Easter is of vital importance to sales in the annual retail calendar. It contributes significantly to retail by offering consumers free time to shop and leisure time to enjoy spending time with family and friends. But how can retailers plan effectively when Easter moves each year? What impact does a two-week shift in Easter have on sales? We used Summit’s new technology, Purchase Predictor, to look at historical trends to try and find some answers.
We analysed market demand data across the last 15 years to understand the impact that a late Easter (as we are seeing this year) has on annual demand for two very different retail categories: Sporting Goods and Home & Garden products. It is easy to assume that the demand merely gets reapportioned to elsewhere in the year but that is not what we found.
The graph above demonstrates that nearly every sub-category within both Home & Garden and Sporting Goods will see a negative impact on their annual demand as a result of a late Easter.
Why is this? Retailers don’t benefit so much from the Mayday Bank Holiday as it occurs so closely after Easter. The spring/summer ranges don’t fit as obviously into stores or online and the sale of winter goods lasts longer. This means retailers may start to panic and launch discounts early to avoid ending the season with warehouses full of unsold stock.
When we looked at the historic sales figures for a specific retailer selling products within these categories, we calculated an £8m growth opportunity across Sporting Goods and Home & Garden. This indicated a total £15.1m incremental spring opportunity as a result of Easter occurring two weeks earlier. Having looked at data from the last 15 years, an Easter occurring mid-way between ‘early’ (3rd week of March) and ‘late’ (3rd week of April) had the most overall positive impact on demand.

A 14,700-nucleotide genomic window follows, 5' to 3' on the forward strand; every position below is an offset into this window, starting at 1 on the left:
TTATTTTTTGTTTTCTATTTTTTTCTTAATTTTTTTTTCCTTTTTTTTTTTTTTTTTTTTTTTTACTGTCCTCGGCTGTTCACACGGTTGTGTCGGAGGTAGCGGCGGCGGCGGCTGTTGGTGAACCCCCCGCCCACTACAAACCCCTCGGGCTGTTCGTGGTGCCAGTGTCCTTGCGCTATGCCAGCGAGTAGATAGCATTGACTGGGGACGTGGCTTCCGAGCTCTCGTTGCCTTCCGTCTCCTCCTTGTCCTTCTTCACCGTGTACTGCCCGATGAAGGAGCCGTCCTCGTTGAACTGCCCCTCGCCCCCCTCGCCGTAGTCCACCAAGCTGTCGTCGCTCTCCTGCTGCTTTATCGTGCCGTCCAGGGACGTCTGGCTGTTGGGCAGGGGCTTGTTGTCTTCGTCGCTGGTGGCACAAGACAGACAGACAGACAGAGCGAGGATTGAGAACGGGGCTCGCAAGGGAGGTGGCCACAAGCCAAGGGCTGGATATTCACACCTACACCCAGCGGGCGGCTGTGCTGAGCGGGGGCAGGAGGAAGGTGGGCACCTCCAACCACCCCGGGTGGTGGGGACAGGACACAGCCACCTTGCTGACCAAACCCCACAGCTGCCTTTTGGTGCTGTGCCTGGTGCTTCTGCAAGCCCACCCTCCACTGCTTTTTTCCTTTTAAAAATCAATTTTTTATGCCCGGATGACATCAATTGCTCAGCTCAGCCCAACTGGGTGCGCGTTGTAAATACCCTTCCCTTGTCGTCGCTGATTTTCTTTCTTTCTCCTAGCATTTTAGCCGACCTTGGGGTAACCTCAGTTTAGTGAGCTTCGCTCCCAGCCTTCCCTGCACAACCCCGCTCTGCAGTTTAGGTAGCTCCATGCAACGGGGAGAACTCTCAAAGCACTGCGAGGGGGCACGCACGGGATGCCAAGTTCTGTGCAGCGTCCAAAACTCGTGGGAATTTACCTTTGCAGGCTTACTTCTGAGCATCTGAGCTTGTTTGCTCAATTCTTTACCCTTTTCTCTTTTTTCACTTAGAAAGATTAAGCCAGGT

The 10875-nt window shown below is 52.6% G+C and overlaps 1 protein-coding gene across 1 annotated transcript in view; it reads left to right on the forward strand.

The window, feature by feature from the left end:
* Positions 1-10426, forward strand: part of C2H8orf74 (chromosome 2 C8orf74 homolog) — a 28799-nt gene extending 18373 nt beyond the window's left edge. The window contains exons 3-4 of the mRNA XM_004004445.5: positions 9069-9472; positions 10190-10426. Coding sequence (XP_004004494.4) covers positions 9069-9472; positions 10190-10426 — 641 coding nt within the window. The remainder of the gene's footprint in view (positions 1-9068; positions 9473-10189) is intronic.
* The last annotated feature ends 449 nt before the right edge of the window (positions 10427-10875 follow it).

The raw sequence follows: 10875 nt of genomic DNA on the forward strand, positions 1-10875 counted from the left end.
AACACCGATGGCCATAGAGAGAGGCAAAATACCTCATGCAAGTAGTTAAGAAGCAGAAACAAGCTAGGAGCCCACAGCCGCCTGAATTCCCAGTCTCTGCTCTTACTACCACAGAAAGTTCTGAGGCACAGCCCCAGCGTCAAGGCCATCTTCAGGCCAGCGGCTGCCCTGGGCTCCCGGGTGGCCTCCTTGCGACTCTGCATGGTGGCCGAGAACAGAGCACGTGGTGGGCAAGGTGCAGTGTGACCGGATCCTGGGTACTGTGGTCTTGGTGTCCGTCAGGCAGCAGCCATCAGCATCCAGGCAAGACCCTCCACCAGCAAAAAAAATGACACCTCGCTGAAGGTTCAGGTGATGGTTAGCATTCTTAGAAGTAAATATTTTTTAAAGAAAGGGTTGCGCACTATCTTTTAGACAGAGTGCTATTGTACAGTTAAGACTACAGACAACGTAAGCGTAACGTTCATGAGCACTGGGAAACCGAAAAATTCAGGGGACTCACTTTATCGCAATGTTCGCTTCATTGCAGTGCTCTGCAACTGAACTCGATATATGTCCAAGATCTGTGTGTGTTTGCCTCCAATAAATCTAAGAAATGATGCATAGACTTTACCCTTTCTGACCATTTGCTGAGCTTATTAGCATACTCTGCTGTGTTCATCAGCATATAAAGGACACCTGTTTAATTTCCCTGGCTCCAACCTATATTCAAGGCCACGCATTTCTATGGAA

This graph shows the percentage of demand for Home & Garden products across April and May. We can see that the biggest variation in demand occurs when Easter falls early. In April, demand is considerably lower during a year with an early Easter (11.7%) and instead sees demand surge in May up to 15.4% and remains high throughout the year.
However, in a year with a late Easter, demand peaks in April at 14.4% and drops to 13.5% (2% lower than when Easter falls earlier, and this trend continues throughout the year. This shows that a boost in April demand is not indicative of annual demand.
In summary, retailers should in theory perform best when Easter falls mid-way between ‘early’ and ‘late’ to maximise their sales opportunities, but most importantly retailers need to be able to change their plans according to when Easter falls.
This will ensure they get the most out of key calendar events throughout the year to hit their sales potential in line with demand peaks in the market. Discover what headroom you are leaving on the table with our technology, Purchase Predictor.